Commission Chairman Les Miller acknowledged that it was the persistence of members of HOPE, which is made up of members of local churches, that led the board to relent. Its members frequently packed commission meetings wearing purple HOPE T-shirts.

“Your tenacity on this issue for the last six or seven years has been frightening to a certain extent,” Miller joked. “You hung in there.”

The vote was welcomed by former Republican commissioner Victor Crist, one of the few members of the previous board who consistently voted for a housing trust fund.

“The cost of living has been growing significantly in Florida, most especially the Tampa Bay area, and the need for affordable housing has become very critical,” he said.

ALSO IN THIS SECTION

  1. Hillsborough County Sheriff's deputy Alton Smith helps recover items Wednesday from Lake Twitt in Odessa during a dive team practice. Divers used the drill to search for evidence of a forgotten African American cemetery nearby. [CHRIS URSO   |  Times]
    Keystone Memorial Cemetery was established by a freed slave and disappeared in the 1950s. The dive team chose Lake Twitt to do its monthly practice.
  2. More than 44 percent of people who searched on ApartmentList.com for the Tampa Bay area from June to December were outside the region, according to a report from Apartment List. Percentages in the “Top Three Sources” box represent the share of searches coming from outside the metro area. (Apartment List map) [Apartment List]
    The region trails only Denver, Baltimore and San Diego for the percentage of people from outside the area searching for apartments on Apartment List.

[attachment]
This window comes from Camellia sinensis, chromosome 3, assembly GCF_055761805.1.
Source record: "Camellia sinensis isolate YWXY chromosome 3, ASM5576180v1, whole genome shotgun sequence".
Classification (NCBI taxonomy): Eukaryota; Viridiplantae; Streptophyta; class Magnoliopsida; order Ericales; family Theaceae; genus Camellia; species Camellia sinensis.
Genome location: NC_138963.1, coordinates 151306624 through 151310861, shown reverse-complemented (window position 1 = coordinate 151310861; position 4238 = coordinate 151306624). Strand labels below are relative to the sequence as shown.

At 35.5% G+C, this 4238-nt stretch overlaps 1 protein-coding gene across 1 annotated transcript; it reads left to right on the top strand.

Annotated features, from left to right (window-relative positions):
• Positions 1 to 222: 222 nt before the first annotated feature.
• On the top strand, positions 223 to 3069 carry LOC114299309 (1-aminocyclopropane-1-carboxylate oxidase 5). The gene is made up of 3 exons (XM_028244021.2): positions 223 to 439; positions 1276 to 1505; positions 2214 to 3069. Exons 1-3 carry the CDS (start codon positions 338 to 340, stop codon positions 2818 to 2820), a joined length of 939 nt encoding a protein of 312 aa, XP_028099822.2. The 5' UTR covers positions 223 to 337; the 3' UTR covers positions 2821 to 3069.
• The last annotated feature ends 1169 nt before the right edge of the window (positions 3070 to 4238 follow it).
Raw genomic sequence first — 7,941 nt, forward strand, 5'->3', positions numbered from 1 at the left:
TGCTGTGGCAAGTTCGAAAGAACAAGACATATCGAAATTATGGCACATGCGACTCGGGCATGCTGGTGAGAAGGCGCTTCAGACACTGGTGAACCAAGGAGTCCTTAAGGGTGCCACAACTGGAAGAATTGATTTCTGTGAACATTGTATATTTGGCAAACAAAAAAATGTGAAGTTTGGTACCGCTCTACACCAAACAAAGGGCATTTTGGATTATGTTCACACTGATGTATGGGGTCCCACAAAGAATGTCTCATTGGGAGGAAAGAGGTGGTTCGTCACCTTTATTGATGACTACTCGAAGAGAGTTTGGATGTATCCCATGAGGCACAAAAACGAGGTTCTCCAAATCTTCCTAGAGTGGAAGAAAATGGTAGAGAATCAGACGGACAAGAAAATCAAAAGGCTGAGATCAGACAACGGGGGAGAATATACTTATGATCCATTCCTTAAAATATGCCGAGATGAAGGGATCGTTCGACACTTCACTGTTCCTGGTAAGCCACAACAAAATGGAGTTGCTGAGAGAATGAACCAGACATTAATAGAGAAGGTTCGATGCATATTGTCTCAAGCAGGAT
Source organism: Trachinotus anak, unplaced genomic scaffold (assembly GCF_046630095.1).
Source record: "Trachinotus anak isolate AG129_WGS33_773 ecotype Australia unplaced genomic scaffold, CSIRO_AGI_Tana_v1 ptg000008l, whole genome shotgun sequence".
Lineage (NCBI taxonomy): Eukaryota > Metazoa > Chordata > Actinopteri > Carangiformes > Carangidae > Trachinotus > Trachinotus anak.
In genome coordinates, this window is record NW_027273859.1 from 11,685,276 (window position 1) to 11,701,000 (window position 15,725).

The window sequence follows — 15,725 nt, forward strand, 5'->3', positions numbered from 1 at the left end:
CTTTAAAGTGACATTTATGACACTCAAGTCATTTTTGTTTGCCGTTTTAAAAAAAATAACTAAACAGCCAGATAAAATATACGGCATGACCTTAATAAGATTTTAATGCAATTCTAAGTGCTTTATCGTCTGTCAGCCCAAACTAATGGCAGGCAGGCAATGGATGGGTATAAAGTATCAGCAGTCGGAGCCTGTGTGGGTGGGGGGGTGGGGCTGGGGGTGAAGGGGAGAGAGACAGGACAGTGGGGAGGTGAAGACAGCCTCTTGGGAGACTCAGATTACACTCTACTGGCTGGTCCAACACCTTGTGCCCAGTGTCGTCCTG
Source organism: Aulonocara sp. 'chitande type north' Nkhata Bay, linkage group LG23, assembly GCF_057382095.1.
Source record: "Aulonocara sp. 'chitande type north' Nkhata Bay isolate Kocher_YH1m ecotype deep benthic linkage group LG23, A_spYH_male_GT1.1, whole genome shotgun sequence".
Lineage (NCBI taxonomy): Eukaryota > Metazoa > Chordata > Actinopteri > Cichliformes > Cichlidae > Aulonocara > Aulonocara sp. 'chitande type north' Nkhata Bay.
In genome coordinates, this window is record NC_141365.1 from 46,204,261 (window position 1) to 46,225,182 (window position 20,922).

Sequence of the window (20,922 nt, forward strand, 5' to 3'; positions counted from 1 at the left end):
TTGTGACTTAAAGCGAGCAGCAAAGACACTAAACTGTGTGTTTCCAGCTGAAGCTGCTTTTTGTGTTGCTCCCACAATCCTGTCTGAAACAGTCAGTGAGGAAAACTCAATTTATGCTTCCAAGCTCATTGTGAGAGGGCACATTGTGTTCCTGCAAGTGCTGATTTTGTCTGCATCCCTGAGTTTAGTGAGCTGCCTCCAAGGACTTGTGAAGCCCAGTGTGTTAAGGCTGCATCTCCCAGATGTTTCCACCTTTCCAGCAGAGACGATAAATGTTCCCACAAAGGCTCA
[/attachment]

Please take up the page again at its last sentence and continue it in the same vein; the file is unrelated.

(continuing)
3. Facebook user Cornelius King posted this warning on November 19, 2019. Hillsborough County Sheriff says it is a hoax, but the viral message continues to spread online. [Facebook screenshot]
    A viral post encourages Florida drivers to run over people they see in the street to avoid being attacked.
  4. The sale of Tampa-based WellCare Health Plans to Centene Corp. is expected to close Thursday, the companies said on Wednesday. [File photo]
    The companies said Wednesday they have satisfied all regulatory approvals, including with the U.S. Department of Justice, for the merger to close.
  5. A bank vault that's in the basement of the old Franklin Exchange Bank building in downtown Tampa. [OCTAVIO JONES  |  Times]
    Owner Carolyn Wilson hopes to keep alive the rich local history in the old downtown buildings she owns.
  6. Earlier today• Hillsborough
    Lynn Cristina is a Wesley Chapel momma with two girls and works full time as a marketing manager. [Courtesy of Lynn Cristina]
    There’s nothing like a cathartic breakdown in the Starbucks drive-thru to help a mom gain some perspective.
  7. Doug Bakke announced this week he’s leaving the race for Hillsborough County Clerk of Court. [Courtesy of Doug Bakke]
    A 26-year veteran of the clerk’s office, Bakke is chief deputy and head of the criminal division, but has not been heavily involved in politics.
  8. Addison Davis, the superintendent of Clay County District Schools, was chosen Tuesday as the new Hillsborough County school superintendent. [OCTAVIO JONES  |  Times]
    The School Board’s vote is unanimous for Davis, who calls himself “an accelerator.”
  9. Smoke from the Levy County controlled burn travelled across three counties in order to reach Hillsborough. [VisitTampaBay.com]
    Commuters saw the smokey, hazy skies as they drove home. Strong southern winds are carrying the smoke from a prescribed fire in Levy County.
  10. Joseph Hernandez Hall is home to the University of Florida's chemistry department, where a faculty member recently resigned after officials discovered he failed to disclose his strong ties to China. While at UF, the faculty member also held positions at two Chinese universities, including vice president and dean. The faculty member was not named in a report obtained Tuesday from the Florida Legislature. [University of Florida]
    They also collected grant money from the U.S. government while never disclosing their outside work in China.